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View Diary: Official: Oil 'like a girlfriend' - leave her before she leaves you (196 comments)

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  •  Listening, but what shall we do? (none)
    We could raise gas taxes in the U.S. to model Europe and thereby curb demand for gas guzzling vehicles.  We could invest more money in solar and wind power, but that presents land use issues.  We could switch to electric cars, but most of the U.S. electric market is serviced by coal (not a renewable friendly choice).  At $20k per car, it would be expensive to force the public to switch to say a hybrid Prius; but it could be done.

    My question is: what can we do?  Oil is such a powerful force in our economies, what do we do to supplant it?  It seems very daunting given that U.S. demand for oil is over 10 million barrels per day.  In June of this year, 398 million gallons per day was supplied of all grades of gasoline.  Those are truly massive numbers; so is there anything we can do that does not involve the d-word (drastic)?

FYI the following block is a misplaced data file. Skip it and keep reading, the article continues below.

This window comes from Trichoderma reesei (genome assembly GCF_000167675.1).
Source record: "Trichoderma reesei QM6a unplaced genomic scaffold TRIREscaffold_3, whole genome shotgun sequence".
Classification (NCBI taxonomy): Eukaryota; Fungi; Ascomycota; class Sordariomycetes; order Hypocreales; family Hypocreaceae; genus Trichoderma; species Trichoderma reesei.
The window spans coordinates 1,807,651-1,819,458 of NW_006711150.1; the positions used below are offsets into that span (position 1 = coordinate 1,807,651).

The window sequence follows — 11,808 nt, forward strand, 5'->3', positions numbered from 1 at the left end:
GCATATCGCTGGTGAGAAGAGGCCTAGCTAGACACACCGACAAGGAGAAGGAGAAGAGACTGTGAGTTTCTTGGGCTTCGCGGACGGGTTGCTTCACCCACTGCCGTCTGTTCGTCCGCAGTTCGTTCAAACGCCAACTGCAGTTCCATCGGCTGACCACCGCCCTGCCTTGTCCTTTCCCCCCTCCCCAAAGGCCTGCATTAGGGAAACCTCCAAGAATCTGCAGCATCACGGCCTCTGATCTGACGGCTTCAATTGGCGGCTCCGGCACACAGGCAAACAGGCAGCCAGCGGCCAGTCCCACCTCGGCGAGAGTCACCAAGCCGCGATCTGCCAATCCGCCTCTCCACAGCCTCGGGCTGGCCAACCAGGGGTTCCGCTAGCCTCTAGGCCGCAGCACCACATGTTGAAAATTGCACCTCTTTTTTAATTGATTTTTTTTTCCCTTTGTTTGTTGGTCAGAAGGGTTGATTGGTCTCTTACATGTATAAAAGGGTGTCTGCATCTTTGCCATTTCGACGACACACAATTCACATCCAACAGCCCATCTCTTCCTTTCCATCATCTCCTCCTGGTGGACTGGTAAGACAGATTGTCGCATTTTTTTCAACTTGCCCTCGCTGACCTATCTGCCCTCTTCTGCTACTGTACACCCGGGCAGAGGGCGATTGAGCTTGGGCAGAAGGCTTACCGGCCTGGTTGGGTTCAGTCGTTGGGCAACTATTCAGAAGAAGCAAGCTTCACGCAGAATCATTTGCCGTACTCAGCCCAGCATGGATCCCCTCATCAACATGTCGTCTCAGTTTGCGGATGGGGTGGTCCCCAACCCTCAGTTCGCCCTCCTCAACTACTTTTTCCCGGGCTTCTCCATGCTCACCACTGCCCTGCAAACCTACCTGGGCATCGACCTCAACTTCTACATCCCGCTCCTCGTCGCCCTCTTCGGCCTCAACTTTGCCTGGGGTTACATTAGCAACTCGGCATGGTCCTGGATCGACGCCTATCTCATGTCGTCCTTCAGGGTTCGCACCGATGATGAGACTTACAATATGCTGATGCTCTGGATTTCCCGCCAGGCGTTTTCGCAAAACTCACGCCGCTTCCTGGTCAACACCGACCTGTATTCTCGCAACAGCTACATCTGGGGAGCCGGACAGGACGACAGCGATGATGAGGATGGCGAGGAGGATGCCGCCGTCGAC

•  Buy a biodiesel car -- a diesel car (none)
      and run biodiesel in it.

      That's what I did.

      Creates opportunity to talk about it.
      --Demand for more biodiesel service stations
        --Demand for more fuel use.
          --Demand for more producing factories
            --More trucking routes
              --Demand for more crops grown

      In troubling times, it's good to read true stories about real people doing good things. HeroicStories, free

      by AllisonInSeattle on Tue Sep 20, 2005 at 01:11:29 AM PDT

      [ Parent ]

      •  Just can't see biodiesel... (none) any kind of alternative.  It takes more energy to produce a gallon of the stuff than you get out, it depletes soil nutrients, and it pollutes the air.

        If you're going to force the same level of expensive infrastructure adjustment that more benign alternatives will cause, why not go with one of them?

        My personal choice is PV solar; both for grid electricity, and as the power source for batteried transportation.  It's the only power sounce that scales down to the level of the individual, breaking the stranglehold of the power corporations on the little folk.

        Fuel cells aren't bad, although they're only possible with the same kind of huge, centralized distribution grid we have today.  At least they don't pollute.

        Whatever -

        But let's stop burning stuff to get where we want to go.


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